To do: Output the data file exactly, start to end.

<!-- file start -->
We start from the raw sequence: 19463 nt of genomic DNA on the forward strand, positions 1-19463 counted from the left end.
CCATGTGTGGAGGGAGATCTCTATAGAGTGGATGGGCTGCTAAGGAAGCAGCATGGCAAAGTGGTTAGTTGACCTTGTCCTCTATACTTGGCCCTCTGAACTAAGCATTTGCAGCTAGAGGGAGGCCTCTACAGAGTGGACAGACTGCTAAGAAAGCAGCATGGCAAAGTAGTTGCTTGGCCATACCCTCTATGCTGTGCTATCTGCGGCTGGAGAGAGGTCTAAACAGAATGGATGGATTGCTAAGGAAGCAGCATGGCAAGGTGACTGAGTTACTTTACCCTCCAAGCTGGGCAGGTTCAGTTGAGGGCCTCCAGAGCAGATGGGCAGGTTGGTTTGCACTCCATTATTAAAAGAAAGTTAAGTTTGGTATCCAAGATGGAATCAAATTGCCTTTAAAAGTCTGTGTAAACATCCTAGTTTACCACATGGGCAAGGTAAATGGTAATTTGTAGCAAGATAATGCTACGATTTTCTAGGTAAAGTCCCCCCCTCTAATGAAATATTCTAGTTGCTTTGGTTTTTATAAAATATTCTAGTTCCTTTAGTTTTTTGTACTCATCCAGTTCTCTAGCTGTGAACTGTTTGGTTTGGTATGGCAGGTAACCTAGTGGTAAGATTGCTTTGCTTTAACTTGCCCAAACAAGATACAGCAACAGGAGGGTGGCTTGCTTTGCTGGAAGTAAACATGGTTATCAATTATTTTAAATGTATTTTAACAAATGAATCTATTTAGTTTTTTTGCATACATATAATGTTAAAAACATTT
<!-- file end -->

We start from the raw sequence: 19463 nt of genomic DNA on the forward strand, positions 1-19463 counted from the left end.
CCATGTGTGGAGGGAGATCTCTATAGAGTGGATGGGCTGCTAAGGAAGCAGCATGGCAAAGTGGTTAGTTGACCTTGTCCTCTATACTTGGCCCTCTGAACTAAGCATTTGCAGCTAGAGGGAGGCCTCTACAGAGTGGACAGACTGCTAAGAAAGCAGCATGGCAAAGTAGTTGCTTGGCCATACCCTCTATGCTGTGCTATCTGCGGCTGGAGAGAGGTCTAAACAGAATGGATGGATTGCTAAGGAAGCAGCATGGCAAGGTGACTGAGTTACTTTACCCTCCAAGCTGGGCAGGTTCAGTTGAGGGCCTCCAGAGCAGATGGGCAGGTTGGTTTGCACTCCATTATTAAAAGAAAGTTAAGTTTGGTATCCAAGATGGAATCAAATTGCCTTTAAAAGTCTGTGTAAACATCCTAGTTTACCACATGGGCAAGGTAAATGGTAATTTGTAGCAAGATAATGCTACGATTTTCTAGGTAAAGTCCCCCCCTCTAATGAAATATTCTAGTTGCTTTGGTTTTTATAAAATATTCTAGTTCCTTTAGTTTTTTGTACTCATCCAGTTCTCTAGCTGTGAACTGTTTGGTTTGGTATGGCAGGTAACCTAGTGGTAAGATTGCTTTGCTTTAACTTGCCCAAACAAGATACAGCAACAGGAGGGTGGCTTGCTTTGCTGGAAGTAAACATGGTTATCAATTATTTTAAATGTATTTTAACAAATGAATCTATTTAGTTTTTTTGCATACATATAATGTTAAAAACATTT